The proposed feature sets combine profane content [ 50 ], gender information [ 51 ], and user activity history across multiple social networks [ 52 ]. Unlike previous approaches, Potha and Maragoudakis [ 9 ] addressed this issue using time series modelling. That is, instead of monitoring an online conversation in a fixed window, they took advantage of the whole thread and modelled it as a signal whose magnitude is the degree of bullying content.

Users who disrupt the on-topic discussions at social media, chat rooms, fora and blogs, namely trolls, attempt to provoke readers into an emotional response. This can degrade the quality of the content of web services or inflict psychological trauma to the users. Trolling detection systems follow common text mining paradigms and utilize conventional supervised classifiers trained with statistical and syntactic features extracted from inapt messages posted by users with known identifiers.

Javascript Required

Opinion fraud, also known as review spamming, is the deliberate posting of deceptive and misleading fake reviews to promote or discredit target products and services such as hotels, restaurants, publications and SaaS [ 55 ] products. The main obstacle while designing countermeasures is the unpredictability of human reviewing methods. Popular review hosting sites such as Yelp. According to Heydari et al.

Choose your preferred view mode

Supervised learning is the dominant technique in opinion fraud detection. Most of the employed features fall into three groups namely a linguistic features; b behavioral features and c network features. Such features derive from the content of the review, the metadata information and the information about the targeted product or service. Previous work in the field pieced together content based features, genre identification, POS analysis, psycholinguistic deception detection, n-gram-based text categorization techniques [ 57 , 58 , 59 ] as well as deep syntactic stylometry patterns based on context free grammar parse trees [ 60 ].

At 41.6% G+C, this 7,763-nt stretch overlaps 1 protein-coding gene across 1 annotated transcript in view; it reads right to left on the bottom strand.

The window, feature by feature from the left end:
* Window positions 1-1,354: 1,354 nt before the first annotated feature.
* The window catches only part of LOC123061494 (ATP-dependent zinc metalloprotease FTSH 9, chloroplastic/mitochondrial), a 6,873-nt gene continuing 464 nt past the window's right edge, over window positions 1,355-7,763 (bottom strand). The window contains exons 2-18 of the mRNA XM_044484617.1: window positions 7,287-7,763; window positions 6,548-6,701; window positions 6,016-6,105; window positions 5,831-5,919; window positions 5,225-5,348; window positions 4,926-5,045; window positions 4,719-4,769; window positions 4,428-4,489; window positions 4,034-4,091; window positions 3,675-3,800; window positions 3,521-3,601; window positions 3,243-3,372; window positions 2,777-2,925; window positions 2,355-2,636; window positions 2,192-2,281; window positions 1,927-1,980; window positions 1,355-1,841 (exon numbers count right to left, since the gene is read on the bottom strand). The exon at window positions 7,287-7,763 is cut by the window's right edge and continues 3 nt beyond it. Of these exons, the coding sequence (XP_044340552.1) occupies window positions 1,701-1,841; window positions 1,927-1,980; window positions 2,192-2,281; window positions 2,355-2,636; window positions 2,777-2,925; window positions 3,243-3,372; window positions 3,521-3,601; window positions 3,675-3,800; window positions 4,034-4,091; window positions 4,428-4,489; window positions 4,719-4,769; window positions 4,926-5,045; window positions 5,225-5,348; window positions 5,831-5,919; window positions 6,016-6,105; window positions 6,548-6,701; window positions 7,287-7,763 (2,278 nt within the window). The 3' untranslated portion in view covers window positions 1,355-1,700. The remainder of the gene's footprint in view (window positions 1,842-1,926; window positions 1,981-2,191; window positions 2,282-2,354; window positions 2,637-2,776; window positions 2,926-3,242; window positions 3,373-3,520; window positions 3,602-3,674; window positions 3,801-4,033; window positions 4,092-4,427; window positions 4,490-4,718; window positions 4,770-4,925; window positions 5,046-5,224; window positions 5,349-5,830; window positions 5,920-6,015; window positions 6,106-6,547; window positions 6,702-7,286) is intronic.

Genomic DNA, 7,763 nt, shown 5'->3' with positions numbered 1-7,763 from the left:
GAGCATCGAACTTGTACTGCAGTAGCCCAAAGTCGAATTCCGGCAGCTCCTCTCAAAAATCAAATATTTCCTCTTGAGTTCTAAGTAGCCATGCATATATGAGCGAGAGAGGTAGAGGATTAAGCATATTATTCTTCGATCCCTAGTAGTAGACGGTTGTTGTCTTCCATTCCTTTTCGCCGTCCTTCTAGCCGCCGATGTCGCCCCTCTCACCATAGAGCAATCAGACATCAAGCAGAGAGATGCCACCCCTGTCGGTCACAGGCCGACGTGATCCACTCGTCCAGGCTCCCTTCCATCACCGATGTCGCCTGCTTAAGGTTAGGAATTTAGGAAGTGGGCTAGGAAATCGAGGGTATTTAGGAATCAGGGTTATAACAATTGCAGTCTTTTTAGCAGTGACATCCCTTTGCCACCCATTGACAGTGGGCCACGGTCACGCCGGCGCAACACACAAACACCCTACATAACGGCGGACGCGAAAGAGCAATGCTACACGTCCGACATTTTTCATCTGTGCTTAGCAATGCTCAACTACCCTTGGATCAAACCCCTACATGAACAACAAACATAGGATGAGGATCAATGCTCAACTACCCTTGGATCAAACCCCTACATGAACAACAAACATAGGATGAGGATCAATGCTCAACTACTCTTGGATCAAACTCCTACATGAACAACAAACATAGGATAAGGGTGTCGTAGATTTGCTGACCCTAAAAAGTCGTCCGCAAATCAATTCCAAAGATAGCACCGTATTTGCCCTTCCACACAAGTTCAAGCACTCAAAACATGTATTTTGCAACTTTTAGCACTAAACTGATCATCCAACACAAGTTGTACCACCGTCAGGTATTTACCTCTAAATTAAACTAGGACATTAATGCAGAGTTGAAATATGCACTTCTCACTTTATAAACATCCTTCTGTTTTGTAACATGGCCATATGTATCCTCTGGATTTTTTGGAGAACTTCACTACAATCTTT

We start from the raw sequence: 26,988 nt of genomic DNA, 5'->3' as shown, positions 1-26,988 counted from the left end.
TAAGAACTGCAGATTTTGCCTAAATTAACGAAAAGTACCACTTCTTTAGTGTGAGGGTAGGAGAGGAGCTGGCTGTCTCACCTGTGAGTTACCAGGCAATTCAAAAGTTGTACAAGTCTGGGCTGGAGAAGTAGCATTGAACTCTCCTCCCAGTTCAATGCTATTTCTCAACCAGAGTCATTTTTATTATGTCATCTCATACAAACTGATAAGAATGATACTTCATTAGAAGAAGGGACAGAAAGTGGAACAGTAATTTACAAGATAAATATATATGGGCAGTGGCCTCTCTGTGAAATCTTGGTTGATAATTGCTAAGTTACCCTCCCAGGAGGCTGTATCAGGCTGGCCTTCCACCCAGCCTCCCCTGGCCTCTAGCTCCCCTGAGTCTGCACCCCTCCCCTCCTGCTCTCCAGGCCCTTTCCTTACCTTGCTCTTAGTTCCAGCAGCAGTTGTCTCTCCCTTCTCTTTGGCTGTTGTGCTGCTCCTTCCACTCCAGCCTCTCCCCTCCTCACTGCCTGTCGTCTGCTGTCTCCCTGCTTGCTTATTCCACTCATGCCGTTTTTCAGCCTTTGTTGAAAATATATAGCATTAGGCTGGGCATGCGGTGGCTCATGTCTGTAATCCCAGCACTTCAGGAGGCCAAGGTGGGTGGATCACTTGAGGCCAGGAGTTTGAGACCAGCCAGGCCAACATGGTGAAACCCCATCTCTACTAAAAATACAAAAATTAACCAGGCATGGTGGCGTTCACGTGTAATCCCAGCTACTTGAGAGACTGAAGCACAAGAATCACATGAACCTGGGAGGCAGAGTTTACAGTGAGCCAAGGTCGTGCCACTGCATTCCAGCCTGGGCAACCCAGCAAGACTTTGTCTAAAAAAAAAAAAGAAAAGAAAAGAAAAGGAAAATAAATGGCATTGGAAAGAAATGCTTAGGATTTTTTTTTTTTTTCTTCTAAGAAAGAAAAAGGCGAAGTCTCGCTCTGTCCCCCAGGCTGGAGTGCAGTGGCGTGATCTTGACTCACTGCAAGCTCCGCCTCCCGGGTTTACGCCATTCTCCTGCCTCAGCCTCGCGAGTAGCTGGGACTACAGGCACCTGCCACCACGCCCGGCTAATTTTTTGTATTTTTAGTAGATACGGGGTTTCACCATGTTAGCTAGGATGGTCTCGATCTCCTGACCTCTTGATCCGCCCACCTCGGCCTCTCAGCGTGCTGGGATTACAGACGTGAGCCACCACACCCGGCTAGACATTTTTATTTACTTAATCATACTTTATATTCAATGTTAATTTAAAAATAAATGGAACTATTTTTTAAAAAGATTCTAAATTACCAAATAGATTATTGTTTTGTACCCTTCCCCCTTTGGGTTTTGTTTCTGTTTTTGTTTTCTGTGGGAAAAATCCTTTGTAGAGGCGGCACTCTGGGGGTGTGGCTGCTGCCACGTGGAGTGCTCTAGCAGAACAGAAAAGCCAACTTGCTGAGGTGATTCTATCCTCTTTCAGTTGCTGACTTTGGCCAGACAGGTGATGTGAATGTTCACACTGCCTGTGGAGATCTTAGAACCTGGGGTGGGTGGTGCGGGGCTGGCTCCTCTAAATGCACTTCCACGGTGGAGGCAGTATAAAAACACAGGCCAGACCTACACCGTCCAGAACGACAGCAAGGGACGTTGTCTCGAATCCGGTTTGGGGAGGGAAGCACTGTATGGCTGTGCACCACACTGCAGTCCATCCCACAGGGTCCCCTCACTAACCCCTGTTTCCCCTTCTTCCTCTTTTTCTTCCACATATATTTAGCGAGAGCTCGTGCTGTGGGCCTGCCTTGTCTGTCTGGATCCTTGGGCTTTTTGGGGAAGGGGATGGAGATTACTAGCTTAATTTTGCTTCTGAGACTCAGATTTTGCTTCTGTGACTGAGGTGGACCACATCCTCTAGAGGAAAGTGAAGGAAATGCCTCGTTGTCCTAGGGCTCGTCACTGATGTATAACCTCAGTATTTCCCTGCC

Other researchers focused on identifying novel detection techniques that can be generalized across domains. They also tried to overcome the main obstacle in opinion fraud detection, that is the lack of ground trust information by employing unsupervised classification models and co-training algorithms with unlabelled data. To this direction, Akoglu et al.

For a systematic review of the opinion fraud detection techniques the reader should refer to the work of Heydari et al. Having evaluated all the above, let us analyze our initial observations of employment scam. To begin with, one can immediately grasp that employment scam detection is a non-trivial, primarily text-based problem that is closely affiliated with the aforementioned problems, but still presents several peculiarities.

Most of them derive from the limited context surrounding a job ad, the brief user interaction with the ATS, and most importantly the fact that the malicious content aims by definition to be as indistinguishable as possible from the legitimate one. As a matter of fact, employment scam lacks strong contextual information. Furthermore, the activity of the composer of a post within an ATS through time is limited, that is, the user may generate a single advertisement, broadcast it and then not further interact with the ATS. In some cases, assailants impersonate existing businesses or recruiting agencies, which makes it harder to deduce the real origin of the job posting.

On the contrary, in problems such as trolling or cyber bullying detection, the analyst is able to compose additional contextual and temporal information, regarding the reputation of the misbehaving user, their sequence of actions, and their online footprint mined from multiple open social platforms. At the same time, ATS are offered as web applications over HTTP, which typically do not entail any dedicated network communication protocol as for example in email spam.

As in phishing or wikipedia vandalism, this fact alone makes it impossible to rely on multiple protocol layers for additional indications. As for the application layer, structural anomalies e. Moreover, information such as the location of a job or uploading the corporate logo are often neglected even by expert users.

As with opinion fraud detection discussed in Section 4. Added to that, our experimentation presented in Section 6 also confirmed that unilateral classifiers will mislabel at least one out of ten job ads. More precisely, opinion fraud heavily relies on detecting the outliers among a large number of available reviews about the same product on the same or similar websites.

In other words, the cardinality and the coherence of legitimate reviews are of the essence, whereas in employment scam maintaining a consistent hiring history for legitimate companies is neither straightforward nor practical. Lastly, it is questionable whether alternate approaches such as sentiment analysis could be effectively applied to employment scam, as compared to biased reviews trying to hype or defame products or businesses, the content of a job ad is usually written in neutral language.